A good read, especially if you're familiar with Southern Arizona. Shelton fills his narrative about returning to his first teaching gig in Bisbee with a thorough (sometimes a bit too thorough) history of Arizona, roughly from the 1800s mining booms to the more contemporary permutations of how towns have and haven't survived. His history chronicles his own personal journey from Tucson back to Bisbee, and all points along the route between. He mixes personal history with cultural history. And yes, ...more
i started reading this in the chiracahua mountains, driving on many of the stretches of road that shelton writes about, and nearly every beautiful, intimate sentence about these familiar/semi-familiar desert places made me cry. there were times when the tangents veered too far off course to hold my interest, but for the most part, the personal and natural histories were so true to their places that i really supplemented my travels through southern arizona. the book lost me while i was in colorad ...more
A very interesting book.Part travel log with a lot of history thrown in. A little hard to follow at times only that the chapters are long, descriptive and goes at a slow pace…I am used to reading and enjoying page turner books. It was informative and very well written. It is obvious Richard Shelton is a poet as he lingers on words and makes each character come to life.
Okay. Not the best book I've ever read.
I read this as an introduction to the Tucson area, and loved it just as a book. Shelton is a good storyteller, so he makes both natural history and human history come alive. I found his stories of the children he taught in Bisbee, AZ, a copper mining town in the 50s to be the most affecting, although I love natural history, so I was fascinated by the stories of native and explorer life along the Arizona rivers.. Shelton captures atmosphere really well, and is a skilled at depicting the fascinati ...more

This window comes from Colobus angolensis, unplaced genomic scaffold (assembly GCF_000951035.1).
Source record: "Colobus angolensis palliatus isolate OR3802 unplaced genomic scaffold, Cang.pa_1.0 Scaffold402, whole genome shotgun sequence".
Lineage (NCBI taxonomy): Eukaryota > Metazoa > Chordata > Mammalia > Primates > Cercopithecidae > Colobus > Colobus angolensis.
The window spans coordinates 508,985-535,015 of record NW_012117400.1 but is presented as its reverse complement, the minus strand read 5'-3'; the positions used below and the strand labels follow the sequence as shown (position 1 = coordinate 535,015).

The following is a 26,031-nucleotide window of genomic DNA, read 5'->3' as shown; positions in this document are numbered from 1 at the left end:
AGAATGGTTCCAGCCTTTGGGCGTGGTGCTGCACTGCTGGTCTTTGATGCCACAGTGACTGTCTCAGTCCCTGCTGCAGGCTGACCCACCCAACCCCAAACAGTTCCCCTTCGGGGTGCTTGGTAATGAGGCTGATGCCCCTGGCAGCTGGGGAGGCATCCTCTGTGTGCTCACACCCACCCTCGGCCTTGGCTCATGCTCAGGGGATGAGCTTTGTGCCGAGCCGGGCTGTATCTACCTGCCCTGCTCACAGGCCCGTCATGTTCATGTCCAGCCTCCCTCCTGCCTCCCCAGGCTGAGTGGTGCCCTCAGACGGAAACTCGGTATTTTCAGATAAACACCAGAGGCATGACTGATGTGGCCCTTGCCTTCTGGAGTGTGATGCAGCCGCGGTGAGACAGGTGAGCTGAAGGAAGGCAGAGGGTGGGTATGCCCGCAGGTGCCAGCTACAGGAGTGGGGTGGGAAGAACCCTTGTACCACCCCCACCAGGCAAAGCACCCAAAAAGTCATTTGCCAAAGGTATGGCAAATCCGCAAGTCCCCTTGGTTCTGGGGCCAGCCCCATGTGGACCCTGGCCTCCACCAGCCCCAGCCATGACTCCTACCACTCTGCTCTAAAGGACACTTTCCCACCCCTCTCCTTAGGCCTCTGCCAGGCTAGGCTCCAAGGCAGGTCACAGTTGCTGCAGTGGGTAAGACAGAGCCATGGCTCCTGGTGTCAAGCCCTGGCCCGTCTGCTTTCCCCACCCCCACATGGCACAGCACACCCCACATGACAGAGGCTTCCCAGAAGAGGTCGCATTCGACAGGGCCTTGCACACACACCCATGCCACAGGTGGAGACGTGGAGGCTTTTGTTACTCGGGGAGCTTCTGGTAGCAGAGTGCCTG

Patrick O'Connell
Frankly I don't remember much about this book other than I enjoyed it at the time I read it.

One of the other reviewers on this site (who didn't like the book) summed it up pretty well "a memoir/travelogue". It describes a corner of the Southwest that I was unfamiliar with, and it tempted me to visit sometime.

The other reviewer described it as "pedestrian" and perhaps that is exactly why I liked it.
It's easy to see Shelton's love of words, and his poet's ability to get to the clear heart of things, despite the fact that it takes him more than 300 pages to describe a 100 mile journey. His love of the desert, as well as his enormous admiration and respect for its creatures, whether vegetable, mineral, or animal, is indelible, and his story is strong and purely told. A gift, this book.
Emily Detrick
Jan 10, 2010 Emily Detrick rated it 4 of 5 stars